Metformin is a generic prescription drug used to lower blood sugar in people with type 2 diabetes. Drug manufacturers also sell Metformin products under other names, including brand name Glucophage. In December 2019, the U.S. Food and Drug Administration (FDA) launched its first investigation into Metformin after learning that health officials in other countries had recalled lots of Metformin hydrochloride extended-release tablets over concerns that the diabetes drug contained unsafe levels of NDMA. This is the standard abbreviation for n-nitrosodimethylamine.
Although some foods, consumer products, and certain medications contain low levels of NDMA, some lots of Metformin hydrochloride exceeded the FDA maximum recommendation of 96 nanograms per day. The reason for this is that high levels of NDMA acts as a contaminant in the human body and can cause adverse events, including cancer. In fact, the FDA labeled the NDMA in affected lots of Metformin hydrochloride as a probable human carcinogen in May 2020. This came after an initial announcement in February 2020 stating that it did not find high levels of NDMA in its first study.
Manufacturers Involved in the Metformin Recall
In June 2020, the FDA announced in a press release that five drug manufacturers agreed to a voluntary recall of their extended-release Metformin products due to an impurity that caused high levels of NDMA. These drug manufacturers include:
- Amneal Pharmaceuticals
- Apotex Corporation
- Granules Pharmaceuticals
- Lupin Pharmaceuticals
- Marksans Pharma Limited
- Teva Pharmaceuticals
Bayshore Pharmaceuticals issued a voluntary recall in August 2020. The Metformin recall also included drug companies that package and sell Metformin under the direction of one of the above pharmaceutical companies. Drug repackagers involved in the voluntary recall include:
- Avkare Inc. and PD-Rx under Amneal Pharmaceuticals
- Harvard Drug Group under Apotex Corporation
- Preferred Pharmaceuticals under Marksans Pharma Limited
In its most recent press release dated October 5, 2020, the FDA announced that Marksans Pharma Limited expanded its voluntary Metformin recall to include 76 lots of Metformin tablets with a label from Time-Cap Labs. Sun Pharmaceuticals is the most recent drug manufacturer to join the voluntary Metformin recall by recalling one lot of Metformin hydrochloride.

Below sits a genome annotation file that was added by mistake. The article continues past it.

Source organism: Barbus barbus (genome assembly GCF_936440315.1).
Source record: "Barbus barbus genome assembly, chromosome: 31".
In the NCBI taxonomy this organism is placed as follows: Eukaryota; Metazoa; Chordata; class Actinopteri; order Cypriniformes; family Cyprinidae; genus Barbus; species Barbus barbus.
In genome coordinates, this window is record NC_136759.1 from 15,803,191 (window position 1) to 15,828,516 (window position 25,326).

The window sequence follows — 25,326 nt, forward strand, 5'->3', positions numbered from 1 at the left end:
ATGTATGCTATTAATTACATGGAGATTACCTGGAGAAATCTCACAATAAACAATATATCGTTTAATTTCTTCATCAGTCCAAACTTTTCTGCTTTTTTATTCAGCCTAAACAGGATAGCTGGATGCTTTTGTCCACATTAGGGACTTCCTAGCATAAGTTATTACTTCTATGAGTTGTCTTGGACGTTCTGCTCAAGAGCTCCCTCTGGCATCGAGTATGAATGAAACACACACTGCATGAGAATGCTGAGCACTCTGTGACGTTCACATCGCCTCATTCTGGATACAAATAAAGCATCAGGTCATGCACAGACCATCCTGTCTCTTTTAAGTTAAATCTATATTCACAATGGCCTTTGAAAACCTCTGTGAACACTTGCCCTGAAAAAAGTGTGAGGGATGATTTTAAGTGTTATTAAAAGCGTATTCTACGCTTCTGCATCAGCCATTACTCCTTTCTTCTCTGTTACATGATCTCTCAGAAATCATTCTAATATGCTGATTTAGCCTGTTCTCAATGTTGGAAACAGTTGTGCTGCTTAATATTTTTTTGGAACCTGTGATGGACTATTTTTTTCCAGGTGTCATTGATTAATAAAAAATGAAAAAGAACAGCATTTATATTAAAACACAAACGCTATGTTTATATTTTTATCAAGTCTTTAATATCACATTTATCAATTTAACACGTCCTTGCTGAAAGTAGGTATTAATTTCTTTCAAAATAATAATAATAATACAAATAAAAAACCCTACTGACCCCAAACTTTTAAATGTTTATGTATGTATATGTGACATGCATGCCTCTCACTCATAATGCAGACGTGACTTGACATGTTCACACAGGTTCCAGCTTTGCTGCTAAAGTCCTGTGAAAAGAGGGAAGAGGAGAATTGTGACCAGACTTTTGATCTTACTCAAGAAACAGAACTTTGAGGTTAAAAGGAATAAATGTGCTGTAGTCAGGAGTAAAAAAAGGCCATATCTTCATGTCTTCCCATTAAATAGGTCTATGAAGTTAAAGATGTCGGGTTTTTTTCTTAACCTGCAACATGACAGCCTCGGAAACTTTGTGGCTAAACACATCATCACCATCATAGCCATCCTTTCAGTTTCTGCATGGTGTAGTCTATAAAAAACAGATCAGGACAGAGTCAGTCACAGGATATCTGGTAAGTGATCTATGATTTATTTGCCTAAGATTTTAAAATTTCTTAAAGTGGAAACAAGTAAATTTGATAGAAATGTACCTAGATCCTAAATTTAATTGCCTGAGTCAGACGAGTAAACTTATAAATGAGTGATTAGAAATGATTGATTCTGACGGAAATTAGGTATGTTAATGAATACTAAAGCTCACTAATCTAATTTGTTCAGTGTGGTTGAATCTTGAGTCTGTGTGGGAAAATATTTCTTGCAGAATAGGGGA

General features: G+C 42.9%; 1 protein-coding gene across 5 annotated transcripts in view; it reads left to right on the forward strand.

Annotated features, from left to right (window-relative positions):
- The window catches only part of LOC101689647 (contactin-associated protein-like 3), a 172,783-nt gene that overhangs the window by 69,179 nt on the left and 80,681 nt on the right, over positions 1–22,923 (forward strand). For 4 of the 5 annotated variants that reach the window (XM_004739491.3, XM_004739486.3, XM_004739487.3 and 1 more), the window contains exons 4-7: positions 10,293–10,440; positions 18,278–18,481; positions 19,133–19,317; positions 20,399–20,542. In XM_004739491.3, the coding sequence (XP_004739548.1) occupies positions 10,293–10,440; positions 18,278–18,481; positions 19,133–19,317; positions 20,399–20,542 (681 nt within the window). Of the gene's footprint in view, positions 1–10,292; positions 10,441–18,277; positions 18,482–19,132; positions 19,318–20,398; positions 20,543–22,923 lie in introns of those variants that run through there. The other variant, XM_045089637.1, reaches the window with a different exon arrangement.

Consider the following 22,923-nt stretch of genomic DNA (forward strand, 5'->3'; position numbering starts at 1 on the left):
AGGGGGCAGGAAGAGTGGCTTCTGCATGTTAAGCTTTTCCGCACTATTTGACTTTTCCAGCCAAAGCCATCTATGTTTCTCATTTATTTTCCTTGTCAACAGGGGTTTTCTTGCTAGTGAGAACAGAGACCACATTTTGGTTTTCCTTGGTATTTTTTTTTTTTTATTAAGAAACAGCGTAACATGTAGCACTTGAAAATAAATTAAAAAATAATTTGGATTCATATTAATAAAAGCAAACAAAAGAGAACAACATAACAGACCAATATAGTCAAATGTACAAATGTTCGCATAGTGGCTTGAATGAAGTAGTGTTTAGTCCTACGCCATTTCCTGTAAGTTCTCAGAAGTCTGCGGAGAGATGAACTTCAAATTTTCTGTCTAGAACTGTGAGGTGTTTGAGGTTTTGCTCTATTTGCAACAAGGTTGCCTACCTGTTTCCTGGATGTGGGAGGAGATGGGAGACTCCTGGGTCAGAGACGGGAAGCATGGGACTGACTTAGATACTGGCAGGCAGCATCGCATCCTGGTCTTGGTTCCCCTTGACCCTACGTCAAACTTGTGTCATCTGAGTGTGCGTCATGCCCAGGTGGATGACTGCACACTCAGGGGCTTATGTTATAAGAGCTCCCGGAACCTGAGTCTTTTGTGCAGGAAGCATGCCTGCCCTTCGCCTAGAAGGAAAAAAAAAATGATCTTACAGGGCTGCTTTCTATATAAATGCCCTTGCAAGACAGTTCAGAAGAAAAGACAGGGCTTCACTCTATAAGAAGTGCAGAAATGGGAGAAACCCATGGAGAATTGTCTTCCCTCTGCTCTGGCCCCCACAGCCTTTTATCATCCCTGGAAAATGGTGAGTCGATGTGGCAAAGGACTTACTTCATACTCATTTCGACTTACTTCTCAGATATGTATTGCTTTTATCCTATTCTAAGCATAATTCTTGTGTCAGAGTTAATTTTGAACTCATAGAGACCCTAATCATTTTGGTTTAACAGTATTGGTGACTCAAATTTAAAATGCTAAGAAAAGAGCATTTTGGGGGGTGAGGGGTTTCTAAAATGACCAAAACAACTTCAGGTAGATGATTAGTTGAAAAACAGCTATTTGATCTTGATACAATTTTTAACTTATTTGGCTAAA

If you have cancer and think you may have developed it after takings Metformin extended-release tablets with an NDMA impurity, we encourage you to check the FDA List of Recalled Metformin Products. You need to know the National Drug Code (NDC) number, which you can find at the U.S. Food and Drug Administration National Drug Code Directory. The other number you need is the drug’s lot number, typically located on its packaging.
How Did Some Lots of Metformin Have NDMA Contamination?
Prescription drugs can become contaminated during the manufacturing process for a variety of reasons. Here are some of the most common issues that can lead to a prescription drug having levels of NDMA considered too high by the FDA:
- Manufacturing process defect: The way scientists form NDMA makes a difference. Certain types of amine molecules should not be near nitrite molecules. When these molecules combine, it can create contaminated NDMA.
- Cross-contamination of fluids used in manufacturing process: Drug manufacturers use expensive fluids to make several different types of drugs. Because of the cost, they often try to recover unused fluids from the production of one drug and use it when creating the next batch of drugs. If the fluid contains NDMA, it can transfer to the next batch and become contaminated.
- Cross-contamination of manufacturing equipment: If a scientist prepares one type of medication on a machine and does not thoroughly clean it, NDMA can remain on the machine and make it into the next batch of drugs. Cross-contamination still occurs despite the rigorous cleaning standards of drug manufacturers.
In the case of Metformin ER, it appears the NDMA broke down when drug manufacturers stored the capsules at temperatures exceeding normal room temperatures. The FDA conducts periodic reviews of drugs after they have gained approval to check for impurities and other problems. In this case, however, it was governments outside of the United States that first became aware of the problem.
What to Do if You Currently Take Metformin ER (Extended-Release) Capsules
If you currently take this diabetes drug and feel concerned about possible high levels of NDMA, speak to your healthcare provider about alternative treatment options for your type 2 diabetes. You should not abruptly stop taking Metformin ER on your own without first speaking to health care professionals. You could experience a dramatic shift in your blood sugar numbers if you stop taking Metformin ER suddenly, which could in turn cause serious health complications.
Are You Eligible to File a Defective Drug Lawsuit?
Consuming products with high levels of NDMA for an extended time can increase your risk of developing cancer. The following types of cancer are most associated with NDMA:
- Non-Hodgkin’s lymphoma
Keep in mind this is not an all-inclusive list of the types of cancer caused by high levels of NDMA. NDMA can also damage internal organs even if it does not cause cancer, especially the liver. We urge you to schedule an appointment with your healthcare provider if you develop any new or persistent symptoms. Health care professionals must diagnose you with cancer or another illness and your attorney must be able to prove a conclusive link with high levels of NDMA before you can file a lawsuit. This includes joining other patients harmed by Metformin products in a class-action lawsuit.